5 The “collected once” principle states that every point of data can be collected only once. Accordingly, if a fitness device collected and stored a user’s vital signs throughout the day, their watch, smartphone and smart home will not be allowed to do so again (and again, and again) that day. A working example of the collected once principle is Estonia’s e-government policy. As part of their well-developed e-government program, the authorities are only allowed to collect specific data of citizens once. This data — only after obtaining approval from the citizens for each transaction — can be shared internally within government departments and with businesses, reducing the intense surveillance faced by citizens by multiple digital platforms, websites and applications. Estonian citizens also have complete control over who is asking for their data, can question as to why their data is needed and to approve its use by a given requester (Priisalu and Ottis 2017; Liiv 2017). This policy has been advocated by the EU Commission as a part of its single data market strategy and its e-government action plan. It was also adopted in European Council Resolution in 2013 (European Commission 2016, 3; European Council 2013, 4).
6 Increased value to scale means that the more data one possesses, the higher the value of that data.
7 On the importance of full transparency, see Fung, Graham and Weil (2007).
8 For more on the Solid system, see For more on the OpenPDS system, see
9 The rationale behind allowing free movement of data is that it reduces the costs for business and consumers and reduces the regulatory burden of digital platforms operating in different countries. Data localization policies could require firms to set up data centres or set up local servers, thus imposing costs on firms (Selby 2017). As an example, some content on Netflix and Amazon cannot be streamed in certain countries. This translates into a welfare loss for consumers in those countries as well as for producers in the country where the content is produced (Pop 2015). The European Union adheres to this rationale in its communication on the free movement of data across Europe, suggesting that free movement of data would help businesses adopt cloud technologies; it even goes as far as quantifying that it would benefit the EU economy by €8 billion a year through cost savings and efficiency gains (European Union 2017, 7).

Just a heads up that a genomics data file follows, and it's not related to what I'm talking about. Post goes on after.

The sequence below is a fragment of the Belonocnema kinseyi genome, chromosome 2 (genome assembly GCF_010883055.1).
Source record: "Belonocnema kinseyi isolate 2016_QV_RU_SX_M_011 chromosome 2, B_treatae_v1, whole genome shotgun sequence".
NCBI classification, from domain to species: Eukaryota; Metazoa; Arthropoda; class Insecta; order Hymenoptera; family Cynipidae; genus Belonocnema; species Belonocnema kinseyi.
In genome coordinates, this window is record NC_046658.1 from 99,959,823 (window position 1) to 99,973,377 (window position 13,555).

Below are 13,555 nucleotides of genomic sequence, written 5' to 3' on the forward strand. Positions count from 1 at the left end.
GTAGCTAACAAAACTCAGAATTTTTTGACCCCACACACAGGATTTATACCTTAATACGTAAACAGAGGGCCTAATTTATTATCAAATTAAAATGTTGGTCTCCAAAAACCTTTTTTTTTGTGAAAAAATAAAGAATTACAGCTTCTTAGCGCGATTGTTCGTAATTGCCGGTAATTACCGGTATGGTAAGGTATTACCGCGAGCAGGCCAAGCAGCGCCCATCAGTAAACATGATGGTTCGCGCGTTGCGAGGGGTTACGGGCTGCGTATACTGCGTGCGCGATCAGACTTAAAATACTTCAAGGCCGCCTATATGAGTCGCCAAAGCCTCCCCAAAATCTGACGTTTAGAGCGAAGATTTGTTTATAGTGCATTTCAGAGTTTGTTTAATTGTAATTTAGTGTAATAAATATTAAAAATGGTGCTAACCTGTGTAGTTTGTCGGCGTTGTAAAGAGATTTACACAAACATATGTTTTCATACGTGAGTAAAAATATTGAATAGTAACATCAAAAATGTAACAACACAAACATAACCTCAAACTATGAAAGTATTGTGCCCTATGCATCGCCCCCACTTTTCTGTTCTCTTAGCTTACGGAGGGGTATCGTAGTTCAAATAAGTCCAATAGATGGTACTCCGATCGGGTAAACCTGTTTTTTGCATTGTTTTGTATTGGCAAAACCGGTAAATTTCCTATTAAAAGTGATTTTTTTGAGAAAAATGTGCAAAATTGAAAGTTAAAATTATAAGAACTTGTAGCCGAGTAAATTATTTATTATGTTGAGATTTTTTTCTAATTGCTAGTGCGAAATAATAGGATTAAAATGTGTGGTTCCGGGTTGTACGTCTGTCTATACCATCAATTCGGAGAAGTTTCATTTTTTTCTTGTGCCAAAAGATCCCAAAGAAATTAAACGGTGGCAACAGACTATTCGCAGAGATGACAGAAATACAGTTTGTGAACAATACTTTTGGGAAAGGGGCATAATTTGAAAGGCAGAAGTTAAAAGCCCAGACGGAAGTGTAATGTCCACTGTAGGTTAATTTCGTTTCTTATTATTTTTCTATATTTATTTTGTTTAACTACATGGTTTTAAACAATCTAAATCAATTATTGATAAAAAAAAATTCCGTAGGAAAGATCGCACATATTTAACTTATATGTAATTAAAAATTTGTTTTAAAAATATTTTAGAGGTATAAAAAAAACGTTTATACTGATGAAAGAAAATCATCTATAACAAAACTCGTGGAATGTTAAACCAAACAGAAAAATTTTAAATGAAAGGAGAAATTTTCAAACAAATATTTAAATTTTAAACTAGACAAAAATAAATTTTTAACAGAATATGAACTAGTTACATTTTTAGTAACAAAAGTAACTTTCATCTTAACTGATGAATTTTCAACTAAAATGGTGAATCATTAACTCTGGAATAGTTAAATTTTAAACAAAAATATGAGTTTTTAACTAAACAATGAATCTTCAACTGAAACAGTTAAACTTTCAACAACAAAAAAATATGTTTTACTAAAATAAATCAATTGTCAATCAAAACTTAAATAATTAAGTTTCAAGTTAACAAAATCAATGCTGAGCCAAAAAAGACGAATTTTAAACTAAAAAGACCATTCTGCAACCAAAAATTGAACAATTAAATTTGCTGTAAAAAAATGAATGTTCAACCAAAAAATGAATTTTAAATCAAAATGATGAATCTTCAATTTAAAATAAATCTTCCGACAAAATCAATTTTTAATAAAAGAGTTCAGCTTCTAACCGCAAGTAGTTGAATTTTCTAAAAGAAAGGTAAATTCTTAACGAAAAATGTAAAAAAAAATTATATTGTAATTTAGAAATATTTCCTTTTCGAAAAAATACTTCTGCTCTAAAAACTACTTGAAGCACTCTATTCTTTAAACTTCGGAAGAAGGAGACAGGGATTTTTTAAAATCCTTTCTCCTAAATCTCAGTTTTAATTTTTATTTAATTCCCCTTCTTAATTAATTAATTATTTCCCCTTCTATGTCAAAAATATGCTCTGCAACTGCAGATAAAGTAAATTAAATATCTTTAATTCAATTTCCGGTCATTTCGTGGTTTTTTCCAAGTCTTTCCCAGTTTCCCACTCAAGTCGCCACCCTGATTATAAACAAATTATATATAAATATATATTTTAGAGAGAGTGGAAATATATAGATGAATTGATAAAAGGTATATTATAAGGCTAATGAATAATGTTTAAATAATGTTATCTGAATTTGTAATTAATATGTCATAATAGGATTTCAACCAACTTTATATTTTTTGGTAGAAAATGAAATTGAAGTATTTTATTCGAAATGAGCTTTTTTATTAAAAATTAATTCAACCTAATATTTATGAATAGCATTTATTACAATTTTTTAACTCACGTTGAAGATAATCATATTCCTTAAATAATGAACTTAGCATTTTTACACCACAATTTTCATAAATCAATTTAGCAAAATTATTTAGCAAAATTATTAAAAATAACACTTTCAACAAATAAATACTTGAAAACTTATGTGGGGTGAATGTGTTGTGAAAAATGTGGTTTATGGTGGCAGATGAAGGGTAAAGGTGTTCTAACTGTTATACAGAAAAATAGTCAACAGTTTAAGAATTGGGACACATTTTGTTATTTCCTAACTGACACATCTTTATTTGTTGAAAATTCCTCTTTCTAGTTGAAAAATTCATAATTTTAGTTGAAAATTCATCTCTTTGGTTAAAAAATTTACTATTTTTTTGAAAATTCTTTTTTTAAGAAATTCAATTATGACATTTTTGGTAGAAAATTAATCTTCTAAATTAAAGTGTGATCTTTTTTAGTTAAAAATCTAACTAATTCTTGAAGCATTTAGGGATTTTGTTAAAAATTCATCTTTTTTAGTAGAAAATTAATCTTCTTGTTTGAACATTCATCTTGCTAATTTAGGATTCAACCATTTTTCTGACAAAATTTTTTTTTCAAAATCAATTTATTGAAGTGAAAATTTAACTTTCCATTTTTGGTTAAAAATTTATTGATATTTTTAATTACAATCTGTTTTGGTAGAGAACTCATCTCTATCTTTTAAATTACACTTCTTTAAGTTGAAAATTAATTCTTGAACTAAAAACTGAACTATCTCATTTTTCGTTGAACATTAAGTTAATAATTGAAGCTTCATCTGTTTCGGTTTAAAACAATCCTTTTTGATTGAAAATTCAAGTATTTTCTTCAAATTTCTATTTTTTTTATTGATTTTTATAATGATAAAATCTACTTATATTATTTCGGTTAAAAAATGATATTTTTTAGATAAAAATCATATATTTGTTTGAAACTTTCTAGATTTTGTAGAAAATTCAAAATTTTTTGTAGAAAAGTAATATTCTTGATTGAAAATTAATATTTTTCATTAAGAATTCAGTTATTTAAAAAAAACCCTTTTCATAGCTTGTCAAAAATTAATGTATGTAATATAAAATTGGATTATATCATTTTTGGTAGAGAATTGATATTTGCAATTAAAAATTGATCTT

Works Cited

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Coase, R. H. 1960. “The Problem of Social Cost.” The Journal of Law and Economics 3: 1–44.

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European Commission. 2016. “EU eGovernment Action Plan 2016-2020.” Communication 179. Brussels: European Commission.

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Fung, Archon, Mary Graham and David Weil. 2007. Full Disclosure: The Perils and Promise of Transparency. Cambridge, UK: Cambridge University Press.

Heller, Nathan. 2017. "Estonia, the Digital Republic." The New Yorker, December 18 and 25.

Khan, Lina M. 2017. “Amazon’s Antitrust Paradox.” Yale Law Journal 126 (3): 710–805.

Liiv, Innar. 2017. “Welcome to E-Estonia, the Tiny Nation That’s Leading Europe in Digital Innovation.” The Conversation, April 4.

Nissenbaum, H. 2004. "Privacy as a Contextual Integrity." Washington Law Review 79: 119–54.

Orwell, George. 1949. 1984. London, UK: Penguin.

Ostrom, Elinor and Charlotte Hess. 2007. “Private and Common Property Rights.” SSRN Scholarly Paper ID 1304699. Rochester, NY: Social Science Research Network.

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Porter, Eduardo. 2018. “Your Data Is Crucial to a Robotic Age. Shouldn’t You Be Paid for It?” The New York Times, March 6.

Posner, Eric A. and E. Glen Weyl. 2017. “Property Is Only Another Name for Monopoly.” Journal of Legal Analysis 9 (1): 51–123.

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Radinsky, Kira. 2015. “Data Monopolists Like Google Are Threatening the Economy.” Harvard Business Review, March 2.

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World Economic Forum. 2012. “Big Data, Big Impact: New Possibilities for International Development.” January 22.

The opinions expressed in this article/multimedia are those of the author(s) and do not necessarily reflect the views of CIGI or its Board of Directors.